Question: What do you think about the recent rush of celebrities on to Twitter?

  • Positive response: 23%
  • Negative response: 29%
  • Neutral response: 47%
Because of rounding off, the total comes to 99%, not 100%.

These are close to the attitudes I had expected to see. The excitement surrounding getting Tweets from celebrities and the high media profile of a network we love mixed with fears of Twitter crashing or losing its "coolness" factor obscured the fact that for many people, celebrities have little or no consequence to their experience on Twitter.

Even with a conservative estimate of 10 million Twitter accounts, the fact is that only 13% of Twitterers (roughly 1 out of 8) follow the comings & goings of the Ashton Kutcher, the most popular person on Twitter. Or, that is, they have follow his account, we have no idea how many followers actually read the messages they are sent.

But for nearly half of Twitterers polled, they concentrate their efforts on their own social network. Twitter isn't a social network, it is 10 million different social networks that share some nodes in common with each other. If you don't follow someone, there is little chance you will encounter them unless their message is ReTweeted by someone who follow. And it might be safe to say that even some of the people who responded positively & negatively to the question also hold this view of their own personal Twitterverse.

Celebrities do affect the culture of Twitter, whether the infrastructure holds up, the public perception of the network but individual actors, singers, politicians, athletes or talk show hosts are not the people who cause most of us to join a social network and check in regularly with "our people."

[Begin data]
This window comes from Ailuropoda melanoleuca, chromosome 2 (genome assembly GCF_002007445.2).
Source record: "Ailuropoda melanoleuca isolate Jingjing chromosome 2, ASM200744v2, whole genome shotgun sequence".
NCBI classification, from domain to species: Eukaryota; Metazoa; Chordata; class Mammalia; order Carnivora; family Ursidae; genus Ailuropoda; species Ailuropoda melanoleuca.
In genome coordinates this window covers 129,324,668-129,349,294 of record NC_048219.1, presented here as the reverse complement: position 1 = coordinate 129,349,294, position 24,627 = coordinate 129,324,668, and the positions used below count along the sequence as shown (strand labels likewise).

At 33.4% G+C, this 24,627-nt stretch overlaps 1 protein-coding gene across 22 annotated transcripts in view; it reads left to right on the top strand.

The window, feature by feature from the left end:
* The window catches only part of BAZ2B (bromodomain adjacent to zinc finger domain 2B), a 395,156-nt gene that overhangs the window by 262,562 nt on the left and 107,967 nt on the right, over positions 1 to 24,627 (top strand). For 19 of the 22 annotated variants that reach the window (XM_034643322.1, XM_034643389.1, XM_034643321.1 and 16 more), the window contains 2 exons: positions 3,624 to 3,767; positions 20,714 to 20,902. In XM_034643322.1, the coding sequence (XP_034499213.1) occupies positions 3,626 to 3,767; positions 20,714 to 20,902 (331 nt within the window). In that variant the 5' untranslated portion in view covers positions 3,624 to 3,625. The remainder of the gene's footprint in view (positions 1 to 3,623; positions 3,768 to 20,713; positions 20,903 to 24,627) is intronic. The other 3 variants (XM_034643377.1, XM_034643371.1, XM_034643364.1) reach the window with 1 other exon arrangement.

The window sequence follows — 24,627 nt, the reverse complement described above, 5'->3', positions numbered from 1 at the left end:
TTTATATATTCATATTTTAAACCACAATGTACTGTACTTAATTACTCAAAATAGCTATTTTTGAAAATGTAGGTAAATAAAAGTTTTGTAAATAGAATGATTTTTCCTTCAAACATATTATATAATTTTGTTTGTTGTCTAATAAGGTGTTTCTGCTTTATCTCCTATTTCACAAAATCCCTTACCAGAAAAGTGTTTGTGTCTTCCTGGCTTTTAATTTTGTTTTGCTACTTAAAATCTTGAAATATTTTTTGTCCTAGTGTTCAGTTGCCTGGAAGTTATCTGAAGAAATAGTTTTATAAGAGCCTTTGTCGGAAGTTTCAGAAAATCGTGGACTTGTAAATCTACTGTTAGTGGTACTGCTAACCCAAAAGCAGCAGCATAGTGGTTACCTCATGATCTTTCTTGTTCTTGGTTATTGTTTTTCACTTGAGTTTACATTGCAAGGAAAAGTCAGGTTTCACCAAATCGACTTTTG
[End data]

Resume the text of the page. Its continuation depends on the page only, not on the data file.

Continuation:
Hollywood might add a few sprinkles on top, but our network of friends and acquaintances is the cupcake we have for dessert.

P.S. Because I neglected to set up and "end date" for this poll, it will actually be running indefinitely and the votes have increased to 184 while I've written this blog entry. Feel free to add your two cents:

Wednesday, April 15, 2009

Tweens on Twitter?

Last week, The Jonas Brothers created a Twitter account at @JonasBrothers. At first, just a few announcements were posted to the account but the band members began talking with fans yesterday. Their followers reached 60,000 in less than a week and added another 6,000 since last night. They could easily reach 100,000 followers by the end of the week and could surpass Britney Spears (#2) & Ashton Kutcher (#3) in followers if they keep up this momentum.

The Jonas Brothers are huge among the Tween (8-13 years old) audience as well as some Teens. They were mobbed the outside of the Manhattan MTV offices during Jonas Brothers Week last year which I saw for myself when I tried to pass by. The band earned about $12 million in 2007 and in 2008 they were listed #9 on the richest pop acts of 2008 list making over sixty-two million dollars.